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Simulation crackdown: If they like the spotlight so much, put A-League actors up before the Match Review Panel

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Expert
8th April, 2024
105
1514 Reads

Phillip Cancar’s rather comical and momentarily delayed dive in the 36th minute of Newcastle Jets 3-1 win over Sydney FC on Sunday was a clear reminder of the blight that simulation is on the game of football.

Sydney’s Robert Mak was the guilty party, red carded for violent conduct after Cancar had drawn him into a feisty situation seeking the free-kick, and to further stoke Sydney’s frustration during what was another bad day for Sky Blues.

Mak was annoyed, turned away from the defender and made a “leave me alone” gesture with his left arm as he flung it into the air. Sadly for him, it caught Cancar rather gently on the face, nothing more than a glancing blow that would hardly have swatted a fly to its death.

In the true ‘spirit’ of simulation, Cancar acted as though he had been shot and took a rather thespian dive to the ground. He had his hands to his face, making it clear to the referee that he had been belted by Mak, intentionally. leaving him in need of urgent medical attention.

I’m not sure who thought the offence was a red, neither coach indicated so in the post-match press conference, Mak certainly didn’t and I would guess Cancar was applauded by his teammates for getting one over Sydney with a shrewd piece of simulation that football can well do without.

Whilst being cognisant of not throwing Cancar under the bus to take the fall for the many players that have done something similar this season and in campaigns past, the need for such incidents to be reviewed by the Independent Match Review Panel is urgent.

The panel involves itself in the aftermath of matches, attempting to ensure whether a clear or obvious mistake has been made and that justice is brought quickly to the situation if required.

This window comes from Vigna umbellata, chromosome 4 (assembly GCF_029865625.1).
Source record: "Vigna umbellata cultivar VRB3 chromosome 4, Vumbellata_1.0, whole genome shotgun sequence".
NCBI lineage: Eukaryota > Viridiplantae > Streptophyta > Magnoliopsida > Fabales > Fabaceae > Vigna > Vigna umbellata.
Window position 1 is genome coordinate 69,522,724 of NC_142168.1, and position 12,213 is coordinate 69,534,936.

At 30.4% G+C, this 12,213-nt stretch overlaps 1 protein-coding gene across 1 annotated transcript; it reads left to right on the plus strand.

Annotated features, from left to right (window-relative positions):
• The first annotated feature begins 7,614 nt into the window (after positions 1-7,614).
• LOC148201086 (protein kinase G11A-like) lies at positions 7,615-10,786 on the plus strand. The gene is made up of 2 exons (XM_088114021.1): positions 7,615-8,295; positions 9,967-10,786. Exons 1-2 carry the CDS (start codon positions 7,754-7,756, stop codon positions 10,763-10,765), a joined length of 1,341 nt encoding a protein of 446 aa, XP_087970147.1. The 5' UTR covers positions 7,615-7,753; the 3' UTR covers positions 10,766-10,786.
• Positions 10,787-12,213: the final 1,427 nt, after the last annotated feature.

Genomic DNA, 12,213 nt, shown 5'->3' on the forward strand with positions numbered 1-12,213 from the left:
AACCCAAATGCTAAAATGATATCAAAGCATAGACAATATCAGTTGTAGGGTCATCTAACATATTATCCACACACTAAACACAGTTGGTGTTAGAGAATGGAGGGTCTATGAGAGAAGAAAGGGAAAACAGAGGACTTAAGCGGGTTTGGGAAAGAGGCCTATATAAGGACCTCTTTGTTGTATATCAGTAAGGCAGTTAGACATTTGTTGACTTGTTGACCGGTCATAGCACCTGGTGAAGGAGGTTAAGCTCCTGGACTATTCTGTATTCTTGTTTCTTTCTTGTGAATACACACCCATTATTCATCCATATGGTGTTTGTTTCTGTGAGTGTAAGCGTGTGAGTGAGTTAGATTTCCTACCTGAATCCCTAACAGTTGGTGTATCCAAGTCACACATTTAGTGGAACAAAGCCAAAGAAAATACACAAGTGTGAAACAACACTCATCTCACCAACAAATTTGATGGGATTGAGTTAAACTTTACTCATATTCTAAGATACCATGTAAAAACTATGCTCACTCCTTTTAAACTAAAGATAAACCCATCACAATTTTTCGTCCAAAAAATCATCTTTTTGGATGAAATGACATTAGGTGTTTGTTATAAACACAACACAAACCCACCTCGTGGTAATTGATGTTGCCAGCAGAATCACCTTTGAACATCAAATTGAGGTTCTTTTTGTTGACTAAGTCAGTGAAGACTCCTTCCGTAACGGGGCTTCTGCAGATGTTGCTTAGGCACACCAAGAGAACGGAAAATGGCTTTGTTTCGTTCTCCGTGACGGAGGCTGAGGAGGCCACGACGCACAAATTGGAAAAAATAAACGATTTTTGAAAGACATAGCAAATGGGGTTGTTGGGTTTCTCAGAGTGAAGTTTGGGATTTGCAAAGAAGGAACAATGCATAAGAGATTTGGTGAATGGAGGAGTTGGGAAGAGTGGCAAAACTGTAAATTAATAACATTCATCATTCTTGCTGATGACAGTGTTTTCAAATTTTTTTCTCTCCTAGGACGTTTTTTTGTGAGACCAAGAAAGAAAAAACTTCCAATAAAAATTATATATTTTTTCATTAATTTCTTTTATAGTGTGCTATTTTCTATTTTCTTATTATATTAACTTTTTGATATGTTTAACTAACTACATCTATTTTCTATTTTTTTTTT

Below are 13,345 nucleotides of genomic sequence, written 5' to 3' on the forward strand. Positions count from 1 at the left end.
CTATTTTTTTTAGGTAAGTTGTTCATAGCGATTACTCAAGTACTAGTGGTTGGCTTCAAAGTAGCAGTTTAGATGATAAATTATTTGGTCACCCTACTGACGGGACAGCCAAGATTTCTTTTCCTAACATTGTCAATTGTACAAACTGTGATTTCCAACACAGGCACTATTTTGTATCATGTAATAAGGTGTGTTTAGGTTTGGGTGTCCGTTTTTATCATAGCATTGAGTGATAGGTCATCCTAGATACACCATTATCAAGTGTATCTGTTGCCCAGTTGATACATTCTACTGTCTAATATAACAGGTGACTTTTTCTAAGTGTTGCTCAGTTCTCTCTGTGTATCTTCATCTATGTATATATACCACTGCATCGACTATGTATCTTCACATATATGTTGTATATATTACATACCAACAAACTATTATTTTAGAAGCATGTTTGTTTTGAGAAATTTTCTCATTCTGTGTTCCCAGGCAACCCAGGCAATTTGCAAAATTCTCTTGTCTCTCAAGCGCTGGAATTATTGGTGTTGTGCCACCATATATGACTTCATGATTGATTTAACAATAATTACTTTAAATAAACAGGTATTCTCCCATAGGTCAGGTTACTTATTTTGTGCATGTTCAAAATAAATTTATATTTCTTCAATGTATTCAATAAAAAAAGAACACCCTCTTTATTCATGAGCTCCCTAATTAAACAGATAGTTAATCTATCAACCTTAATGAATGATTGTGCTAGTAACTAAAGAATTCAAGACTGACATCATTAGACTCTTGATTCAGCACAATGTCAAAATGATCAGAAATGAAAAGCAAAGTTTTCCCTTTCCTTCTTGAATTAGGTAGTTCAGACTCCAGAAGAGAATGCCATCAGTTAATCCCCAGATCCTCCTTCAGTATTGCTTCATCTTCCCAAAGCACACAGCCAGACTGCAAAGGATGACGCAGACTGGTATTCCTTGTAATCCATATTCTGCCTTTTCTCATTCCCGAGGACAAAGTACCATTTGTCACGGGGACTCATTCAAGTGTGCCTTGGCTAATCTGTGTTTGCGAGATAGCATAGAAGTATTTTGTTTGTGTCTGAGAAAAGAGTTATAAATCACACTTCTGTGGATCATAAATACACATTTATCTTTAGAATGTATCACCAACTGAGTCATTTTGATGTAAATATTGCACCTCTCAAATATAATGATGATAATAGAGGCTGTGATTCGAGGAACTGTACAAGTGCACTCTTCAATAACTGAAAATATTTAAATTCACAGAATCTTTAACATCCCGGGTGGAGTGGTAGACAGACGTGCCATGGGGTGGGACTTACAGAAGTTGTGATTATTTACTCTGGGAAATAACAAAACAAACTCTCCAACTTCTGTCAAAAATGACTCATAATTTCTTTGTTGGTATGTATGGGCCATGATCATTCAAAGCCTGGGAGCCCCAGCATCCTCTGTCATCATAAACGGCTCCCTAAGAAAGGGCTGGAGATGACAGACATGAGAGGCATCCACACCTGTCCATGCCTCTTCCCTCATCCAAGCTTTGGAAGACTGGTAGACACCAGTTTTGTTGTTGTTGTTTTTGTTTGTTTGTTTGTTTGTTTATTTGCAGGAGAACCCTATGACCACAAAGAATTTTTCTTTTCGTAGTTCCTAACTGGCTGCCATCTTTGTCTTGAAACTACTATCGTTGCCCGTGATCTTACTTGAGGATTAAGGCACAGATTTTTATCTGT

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Often the situations that require the MRP’s involvement concern the awarding of a card to the wrong player in a case of mistaken identity, or they may use the laws of the game to identify a clear and obvious error made by a referee and adjust or dismiss the full extent of the punishment that has followed.

However, the MRP primarily looks at mistakes made by officials in their decisions during the ninety minutes. Fundamentally, the system is not intended to attempt to spot other moments that have been missed.

For example, should a player clearly bring an opponent down in the area where a red card should have been shown, the referee waves play on and the VAR finds insufficient evidence to overturn the decision, the player escapes scot-free and will not be red carded in retrospect.

As is the case with Cancar.

Blind Freddy can see precisely what he was up to, everyone watching at home picked it up very quickly and perhaps the fans inside the ground and the referee himself were the only people not to fully grasp his dramatised reaction to what was far from a violent act.

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How the VAR interpreted it as such is anyone’s guess and Sydney deserve an apology from the player himself and the referee on the day, citing the clear and obvious error that was made.

I would go a step further.

Simulation hurts football, always has and always will, yet when the game is openly mocked by followers of other sports, the need to obliterate it becomes ever more clear.

Cricket’s use of technology has created a few interesting moments where players become wary of claiming catches down low to the ground and then being made to look like a cheat if the footage shows otherwise.

Once played under an honesty policy where the fielder’s word was taken, the technology has actually lessened the indecision and temptation of cricketers to perhaps see what they wanted to see, rather than what actually took place.

Referee Jack Morgan gestures towards Philip Cancar of the Jets on the ground

Referee Jack Morgan gestures towards Phillip Cancar. (Photo by Scott Gardiner/Getty Images)

Had Cancar been aware that any obvious examples of simulation would likely see him mentioned at the MRP and subsequently banned for a game or two, I would suggest he would be far less likely to have acted the way he did.

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A footballer is happy to take a shot at gamesmanship, knowing full well that even if spotted, the worst he or she will cop is a yellow card.

Dragging players before the panel when simulation is clear, if diving occurs without contact or when a so-called injured player springs back to their feet when the ball suddenly re-enters their attacking third, is a logical step forward for football.

There is nothing more embarrassing for players to be caught play-acting or attempting to gain an advantage through dishonest means.

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Perhaps if they were called out and punished for doing so the game would look a whole lot better and the majority would stop doing it.

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